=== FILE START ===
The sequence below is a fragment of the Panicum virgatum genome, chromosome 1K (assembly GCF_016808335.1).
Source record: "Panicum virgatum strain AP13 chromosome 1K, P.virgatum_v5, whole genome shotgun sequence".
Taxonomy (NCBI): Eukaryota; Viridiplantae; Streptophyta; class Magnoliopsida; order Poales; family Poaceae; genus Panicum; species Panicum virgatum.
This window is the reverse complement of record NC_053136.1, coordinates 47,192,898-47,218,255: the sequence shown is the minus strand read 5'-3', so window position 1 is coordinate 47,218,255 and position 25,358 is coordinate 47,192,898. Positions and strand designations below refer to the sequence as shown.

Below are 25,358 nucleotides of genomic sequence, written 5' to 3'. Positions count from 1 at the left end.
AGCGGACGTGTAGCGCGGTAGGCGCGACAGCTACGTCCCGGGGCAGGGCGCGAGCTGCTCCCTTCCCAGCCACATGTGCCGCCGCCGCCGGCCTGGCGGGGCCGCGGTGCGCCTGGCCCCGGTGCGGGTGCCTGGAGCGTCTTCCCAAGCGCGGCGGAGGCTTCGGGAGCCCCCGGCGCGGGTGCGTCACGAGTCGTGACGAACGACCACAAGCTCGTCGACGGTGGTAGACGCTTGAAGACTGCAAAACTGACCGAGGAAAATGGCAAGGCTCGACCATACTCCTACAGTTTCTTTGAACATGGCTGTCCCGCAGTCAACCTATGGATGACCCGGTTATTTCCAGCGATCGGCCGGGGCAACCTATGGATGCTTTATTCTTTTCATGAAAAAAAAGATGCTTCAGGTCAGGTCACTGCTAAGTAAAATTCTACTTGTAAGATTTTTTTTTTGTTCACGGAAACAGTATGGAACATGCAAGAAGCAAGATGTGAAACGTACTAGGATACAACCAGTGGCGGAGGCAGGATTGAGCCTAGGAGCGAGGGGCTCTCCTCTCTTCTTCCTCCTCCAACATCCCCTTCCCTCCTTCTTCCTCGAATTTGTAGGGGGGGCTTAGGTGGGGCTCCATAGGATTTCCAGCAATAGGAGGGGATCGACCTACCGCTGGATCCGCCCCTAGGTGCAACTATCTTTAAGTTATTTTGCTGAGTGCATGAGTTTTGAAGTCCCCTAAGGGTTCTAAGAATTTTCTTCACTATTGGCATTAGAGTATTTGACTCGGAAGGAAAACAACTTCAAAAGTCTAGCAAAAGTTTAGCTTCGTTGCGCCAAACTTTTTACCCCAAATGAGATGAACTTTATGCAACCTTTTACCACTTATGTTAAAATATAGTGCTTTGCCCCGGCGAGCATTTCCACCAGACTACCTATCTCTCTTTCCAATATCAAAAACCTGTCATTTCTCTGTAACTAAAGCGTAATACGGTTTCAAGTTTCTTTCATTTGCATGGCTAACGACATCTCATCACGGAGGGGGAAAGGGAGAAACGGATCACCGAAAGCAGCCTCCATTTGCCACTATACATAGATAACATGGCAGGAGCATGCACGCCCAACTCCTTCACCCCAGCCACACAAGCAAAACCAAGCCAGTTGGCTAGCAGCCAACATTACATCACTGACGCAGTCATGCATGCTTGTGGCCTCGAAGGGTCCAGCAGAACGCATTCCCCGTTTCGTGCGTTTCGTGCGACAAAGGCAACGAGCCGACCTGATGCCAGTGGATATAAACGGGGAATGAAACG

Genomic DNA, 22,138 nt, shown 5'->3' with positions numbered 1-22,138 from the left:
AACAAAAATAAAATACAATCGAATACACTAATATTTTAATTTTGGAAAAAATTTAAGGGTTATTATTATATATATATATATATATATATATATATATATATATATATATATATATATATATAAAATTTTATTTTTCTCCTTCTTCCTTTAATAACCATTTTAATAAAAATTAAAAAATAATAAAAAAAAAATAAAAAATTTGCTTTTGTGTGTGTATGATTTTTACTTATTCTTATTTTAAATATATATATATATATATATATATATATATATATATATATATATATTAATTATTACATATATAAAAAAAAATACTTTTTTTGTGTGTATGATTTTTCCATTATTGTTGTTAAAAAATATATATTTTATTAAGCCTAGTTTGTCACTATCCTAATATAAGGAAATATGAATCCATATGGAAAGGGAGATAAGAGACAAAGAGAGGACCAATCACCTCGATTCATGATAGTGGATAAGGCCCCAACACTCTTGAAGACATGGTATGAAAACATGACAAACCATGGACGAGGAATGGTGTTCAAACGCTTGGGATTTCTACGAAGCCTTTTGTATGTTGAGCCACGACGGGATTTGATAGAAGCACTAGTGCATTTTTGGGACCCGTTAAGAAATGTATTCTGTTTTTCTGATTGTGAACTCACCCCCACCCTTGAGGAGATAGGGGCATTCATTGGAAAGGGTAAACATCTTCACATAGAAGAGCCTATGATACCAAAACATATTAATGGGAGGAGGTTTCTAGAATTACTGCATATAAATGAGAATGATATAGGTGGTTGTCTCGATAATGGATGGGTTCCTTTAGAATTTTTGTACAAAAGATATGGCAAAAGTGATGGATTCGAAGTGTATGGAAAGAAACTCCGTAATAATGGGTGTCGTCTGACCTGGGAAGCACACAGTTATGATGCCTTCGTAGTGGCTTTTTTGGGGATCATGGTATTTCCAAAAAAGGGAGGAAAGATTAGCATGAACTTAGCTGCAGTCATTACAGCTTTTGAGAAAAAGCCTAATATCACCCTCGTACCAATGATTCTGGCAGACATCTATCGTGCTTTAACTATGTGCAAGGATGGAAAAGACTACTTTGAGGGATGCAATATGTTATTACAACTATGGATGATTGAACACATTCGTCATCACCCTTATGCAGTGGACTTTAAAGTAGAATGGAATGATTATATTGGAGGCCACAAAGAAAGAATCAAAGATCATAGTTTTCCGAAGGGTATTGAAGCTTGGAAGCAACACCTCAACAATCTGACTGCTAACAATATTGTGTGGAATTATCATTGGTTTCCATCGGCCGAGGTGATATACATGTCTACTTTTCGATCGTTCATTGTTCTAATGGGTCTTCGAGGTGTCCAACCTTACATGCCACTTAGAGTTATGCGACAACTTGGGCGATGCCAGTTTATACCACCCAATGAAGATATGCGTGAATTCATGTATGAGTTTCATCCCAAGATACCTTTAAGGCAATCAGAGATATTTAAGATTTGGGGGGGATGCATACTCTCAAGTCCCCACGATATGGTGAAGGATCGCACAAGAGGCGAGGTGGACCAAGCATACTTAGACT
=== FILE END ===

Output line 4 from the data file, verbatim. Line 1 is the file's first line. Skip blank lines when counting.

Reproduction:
This window is the reverse complement of record NC_053136.1, coordinates 47,192,898-47,218,255: the sequence shown is the minus strand read 5'-3', so window position 1 is coordinate 47,218,255 and position 25,358 is coordinate 47,192,898. Positions and strand designations below refer to the sequence as shown.